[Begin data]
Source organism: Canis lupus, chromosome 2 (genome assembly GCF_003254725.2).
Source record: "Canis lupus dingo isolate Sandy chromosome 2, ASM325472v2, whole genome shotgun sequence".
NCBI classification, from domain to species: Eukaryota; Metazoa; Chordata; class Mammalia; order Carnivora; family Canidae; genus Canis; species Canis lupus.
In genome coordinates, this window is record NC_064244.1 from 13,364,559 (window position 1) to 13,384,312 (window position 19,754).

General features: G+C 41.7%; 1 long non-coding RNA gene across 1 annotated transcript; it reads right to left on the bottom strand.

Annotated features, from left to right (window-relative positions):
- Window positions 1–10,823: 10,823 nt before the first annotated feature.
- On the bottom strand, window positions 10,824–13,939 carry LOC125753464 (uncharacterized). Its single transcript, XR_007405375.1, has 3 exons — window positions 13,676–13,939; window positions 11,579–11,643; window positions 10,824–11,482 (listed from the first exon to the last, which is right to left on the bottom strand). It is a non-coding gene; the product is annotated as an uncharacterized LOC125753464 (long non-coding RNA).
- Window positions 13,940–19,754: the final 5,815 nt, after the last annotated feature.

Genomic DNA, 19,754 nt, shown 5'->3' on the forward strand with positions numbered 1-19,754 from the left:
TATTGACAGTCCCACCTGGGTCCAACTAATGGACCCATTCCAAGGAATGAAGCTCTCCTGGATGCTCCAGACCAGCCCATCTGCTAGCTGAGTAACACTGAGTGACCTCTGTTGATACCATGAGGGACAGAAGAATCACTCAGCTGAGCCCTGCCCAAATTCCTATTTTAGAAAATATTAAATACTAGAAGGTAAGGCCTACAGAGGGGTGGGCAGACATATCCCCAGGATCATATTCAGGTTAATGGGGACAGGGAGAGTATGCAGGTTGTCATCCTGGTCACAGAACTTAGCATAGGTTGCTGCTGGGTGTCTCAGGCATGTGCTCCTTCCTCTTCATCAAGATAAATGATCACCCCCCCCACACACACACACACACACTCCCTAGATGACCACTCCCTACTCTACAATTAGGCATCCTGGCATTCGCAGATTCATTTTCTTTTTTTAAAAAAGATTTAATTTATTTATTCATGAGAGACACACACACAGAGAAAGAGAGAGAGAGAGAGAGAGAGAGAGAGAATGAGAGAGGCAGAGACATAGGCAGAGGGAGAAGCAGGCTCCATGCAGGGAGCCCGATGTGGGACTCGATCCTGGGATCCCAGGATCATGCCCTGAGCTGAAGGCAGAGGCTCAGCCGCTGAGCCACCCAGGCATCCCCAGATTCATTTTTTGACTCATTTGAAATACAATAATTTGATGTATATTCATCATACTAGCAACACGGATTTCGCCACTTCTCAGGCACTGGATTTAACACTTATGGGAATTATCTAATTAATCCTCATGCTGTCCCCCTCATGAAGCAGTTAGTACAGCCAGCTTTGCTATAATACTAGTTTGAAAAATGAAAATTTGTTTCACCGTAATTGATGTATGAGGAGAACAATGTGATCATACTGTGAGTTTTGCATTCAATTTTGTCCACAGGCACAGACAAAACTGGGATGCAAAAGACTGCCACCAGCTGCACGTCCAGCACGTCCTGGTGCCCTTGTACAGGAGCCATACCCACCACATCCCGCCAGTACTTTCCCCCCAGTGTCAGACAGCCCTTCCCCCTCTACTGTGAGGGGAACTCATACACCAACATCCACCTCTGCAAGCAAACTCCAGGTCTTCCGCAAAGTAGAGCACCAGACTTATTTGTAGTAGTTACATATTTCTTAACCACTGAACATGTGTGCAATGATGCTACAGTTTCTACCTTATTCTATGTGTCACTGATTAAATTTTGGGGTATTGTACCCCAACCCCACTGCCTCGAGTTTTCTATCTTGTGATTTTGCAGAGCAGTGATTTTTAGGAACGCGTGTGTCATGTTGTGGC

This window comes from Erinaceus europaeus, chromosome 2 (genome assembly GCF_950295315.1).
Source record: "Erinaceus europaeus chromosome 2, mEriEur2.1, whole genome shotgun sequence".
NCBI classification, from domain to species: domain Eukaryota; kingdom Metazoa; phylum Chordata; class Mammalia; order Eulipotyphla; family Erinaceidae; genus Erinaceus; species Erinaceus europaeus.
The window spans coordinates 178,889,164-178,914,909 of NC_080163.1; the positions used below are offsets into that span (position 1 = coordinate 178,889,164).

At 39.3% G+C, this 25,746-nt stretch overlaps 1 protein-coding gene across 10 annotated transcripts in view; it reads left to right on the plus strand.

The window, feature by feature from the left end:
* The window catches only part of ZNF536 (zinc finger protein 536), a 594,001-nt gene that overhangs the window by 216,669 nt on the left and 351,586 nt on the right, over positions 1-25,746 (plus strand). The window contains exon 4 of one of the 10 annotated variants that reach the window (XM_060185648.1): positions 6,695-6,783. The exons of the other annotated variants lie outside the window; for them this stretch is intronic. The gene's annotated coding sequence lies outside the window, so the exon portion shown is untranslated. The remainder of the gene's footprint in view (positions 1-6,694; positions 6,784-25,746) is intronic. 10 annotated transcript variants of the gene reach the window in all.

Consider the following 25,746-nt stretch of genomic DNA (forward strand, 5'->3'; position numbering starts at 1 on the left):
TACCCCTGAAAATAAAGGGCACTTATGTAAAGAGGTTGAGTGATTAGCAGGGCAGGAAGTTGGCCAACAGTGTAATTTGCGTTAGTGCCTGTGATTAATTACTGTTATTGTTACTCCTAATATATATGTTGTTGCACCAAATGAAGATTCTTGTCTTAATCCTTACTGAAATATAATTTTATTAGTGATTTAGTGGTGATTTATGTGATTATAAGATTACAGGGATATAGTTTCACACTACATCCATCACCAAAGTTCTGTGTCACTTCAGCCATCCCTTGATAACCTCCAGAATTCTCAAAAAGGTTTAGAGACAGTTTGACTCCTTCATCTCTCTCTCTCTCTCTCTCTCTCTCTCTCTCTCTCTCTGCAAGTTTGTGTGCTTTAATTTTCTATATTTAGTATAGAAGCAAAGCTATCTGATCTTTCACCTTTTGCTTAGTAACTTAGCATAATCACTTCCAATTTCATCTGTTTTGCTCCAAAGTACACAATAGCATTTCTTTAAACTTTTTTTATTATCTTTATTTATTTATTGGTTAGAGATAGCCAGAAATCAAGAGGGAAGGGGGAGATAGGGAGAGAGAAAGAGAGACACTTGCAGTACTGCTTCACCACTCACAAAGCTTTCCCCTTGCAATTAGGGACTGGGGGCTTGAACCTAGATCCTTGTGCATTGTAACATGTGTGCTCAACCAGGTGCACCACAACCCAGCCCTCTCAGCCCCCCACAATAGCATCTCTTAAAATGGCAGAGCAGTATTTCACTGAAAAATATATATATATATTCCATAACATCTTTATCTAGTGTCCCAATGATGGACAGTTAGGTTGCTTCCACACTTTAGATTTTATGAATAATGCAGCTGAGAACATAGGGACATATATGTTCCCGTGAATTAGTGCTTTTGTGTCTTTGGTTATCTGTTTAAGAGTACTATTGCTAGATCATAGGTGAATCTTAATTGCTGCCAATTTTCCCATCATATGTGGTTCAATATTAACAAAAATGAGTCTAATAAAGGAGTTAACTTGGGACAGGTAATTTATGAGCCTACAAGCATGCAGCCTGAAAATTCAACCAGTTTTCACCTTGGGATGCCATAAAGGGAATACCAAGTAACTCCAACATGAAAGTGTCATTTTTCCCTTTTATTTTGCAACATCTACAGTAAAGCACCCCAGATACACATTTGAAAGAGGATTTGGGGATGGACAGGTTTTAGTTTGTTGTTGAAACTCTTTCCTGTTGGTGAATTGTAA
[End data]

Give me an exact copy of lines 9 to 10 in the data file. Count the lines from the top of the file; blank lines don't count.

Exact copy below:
- Window positions 13,940–19,754: the final 5,815 nt, after the last annotated feature.

Genomic DNA, 19,754 nt, shown 5'->3' on the forward strand with positions numbered 1-19,754 from the left: